Martin Parr - Quotes

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Photography is the simplest thing in the world, but it is incredibly complicated to make it really work. ---->>>

The thing about tourism is that the reality of a place is quite different from the mythology of it. ---->>>

Wealthy people have not disappeared, they are just not so willing to show off their wealth. ---->>>

Tourism is the biggest industry in the world. ---->>>

Criticism is hypocrisy; society is hypocrisy. I'm a tourist. I'm a consumer. I do the things that I photograph and can be criticized of. ---->>>

When I am in London, all I do is mix with other people in the arts. ---->>>

Fashion pictures show people looking glamorous. Travel pictures show a place looking at its best, nothing to do with the reality. In the cookery pages, the food always looks amazing, right? Most of the pictures we consume are propaganda.

Fashion pictures show people looking glamorous. Travel pictures show a place looking at its best, nothing to do with the reality. In the cookery pages, the food always looks amazing, right? Most of the pictures we consume are propaganda.

Modern technology has taken the angst out of achieving the perfect shot. For me, the only thing that counts is the idea behind the image: what you want to see and what you're trying to say. The idea is crucial. You have to think of something you want to say and expand upon it. ---->>>

I always take photographs when I attend a funeral. Most people there know who I am and expect me to be there with my camera. ---->>>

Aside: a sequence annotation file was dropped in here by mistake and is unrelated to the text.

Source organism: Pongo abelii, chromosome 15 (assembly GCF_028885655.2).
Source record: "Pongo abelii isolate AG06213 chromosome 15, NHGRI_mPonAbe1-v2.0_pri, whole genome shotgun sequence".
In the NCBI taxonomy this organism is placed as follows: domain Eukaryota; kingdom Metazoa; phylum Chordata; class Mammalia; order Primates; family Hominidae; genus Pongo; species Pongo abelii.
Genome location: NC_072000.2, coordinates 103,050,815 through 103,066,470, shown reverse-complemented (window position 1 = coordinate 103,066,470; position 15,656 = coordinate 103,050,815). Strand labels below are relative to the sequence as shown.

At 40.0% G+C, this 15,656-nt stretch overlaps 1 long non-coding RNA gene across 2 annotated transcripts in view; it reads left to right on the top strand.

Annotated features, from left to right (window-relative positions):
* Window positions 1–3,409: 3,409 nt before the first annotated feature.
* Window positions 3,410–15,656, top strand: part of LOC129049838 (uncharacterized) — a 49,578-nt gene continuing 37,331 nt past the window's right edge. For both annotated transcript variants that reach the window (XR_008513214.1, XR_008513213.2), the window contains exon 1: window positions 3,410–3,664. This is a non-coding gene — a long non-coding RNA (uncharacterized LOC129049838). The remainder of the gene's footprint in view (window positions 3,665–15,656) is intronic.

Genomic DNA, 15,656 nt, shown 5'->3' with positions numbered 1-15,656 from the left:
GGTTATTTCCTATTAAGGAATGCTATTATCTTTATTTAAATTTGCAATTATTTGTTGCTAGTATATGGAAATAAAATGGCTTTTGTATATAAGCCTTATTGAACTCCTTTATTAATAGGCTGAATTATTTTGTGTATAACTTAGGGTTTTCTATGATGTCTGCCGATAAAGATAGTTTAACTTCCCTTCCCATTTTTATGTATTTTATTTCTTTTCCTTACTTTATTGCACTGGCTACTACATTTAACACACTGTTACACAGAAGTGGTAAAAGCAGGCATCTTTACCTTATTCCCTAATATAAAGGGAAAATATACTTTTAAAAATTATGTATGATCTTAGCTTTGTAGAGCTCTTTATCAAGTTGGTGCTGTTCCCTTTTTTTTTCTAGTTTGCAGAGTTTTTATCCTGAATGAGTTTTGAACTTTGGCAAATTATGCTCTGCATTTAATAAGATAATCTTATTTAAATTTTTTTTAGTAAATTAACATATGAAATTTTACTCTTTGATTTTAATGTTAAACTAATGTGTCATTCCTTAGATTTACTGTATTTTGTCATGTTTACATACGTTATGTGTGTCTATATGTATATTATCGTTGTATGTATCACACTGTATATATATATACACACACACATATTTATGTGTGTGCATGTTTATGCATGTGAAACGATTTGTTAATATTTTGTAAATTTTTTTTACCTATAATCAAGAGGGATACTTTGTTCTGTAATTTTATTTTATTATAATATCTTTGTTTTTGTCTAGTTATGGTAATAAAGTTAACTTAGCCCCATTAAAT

My black-and-white work is more of a celebration, and the color work became more of a critique of society. ---->>>

The knack is to find your own inspiration and take it on a journey to create work that is personal and revealing. ---->>>

There are 65 to 70 photography galleries in New York alone. In the U.K., there are no more than five, and they're all in London. ---->>>

By default, I am a travel photographer. I work on a combination of commissions and personal projects that take me around the world. ---->>>

I just go out and try to make sense of the world around me. ---->>>

I would drown in objects if I didn't have the ability to photograph them. ---->>>

Most of the photographs people take with their cameraphones are of little value in terms of documentary. ---->>>

Of course, New Brighton is very shabby, very rundown, but people still go there because it's the place where you take kids out on a Sunday. ---->>>

Sepia in particular tends to make everything look a bit romantic and almost sentimental, hence the fact that it remains such a popular choice for wedding photographs.

Sepia in particular tends to make everything look a bit romantic and almost sentimental, hence the fact that it remains such a popular choice for wedding photographs.

In the '70s, in Britain, if you were going to do serious photography, you were obliged to work in black-and-white. Color was the palette of commercial photography and snapshot photography. ---->>>

Personally, I don't take holidays; I go on trips. My idea of relaxing is taking a trip that isn't commissioned. I'll work just as hard, but without that nagging pressure of fulfilling a commission. Now that's what I call a holiday. ---->>>

When I visited Vietnam for Oxfam, the thing that really struck me was how the local farmers had to prepare to evacuate or climb to their mezzanines with their valuable family possessions. ---->>>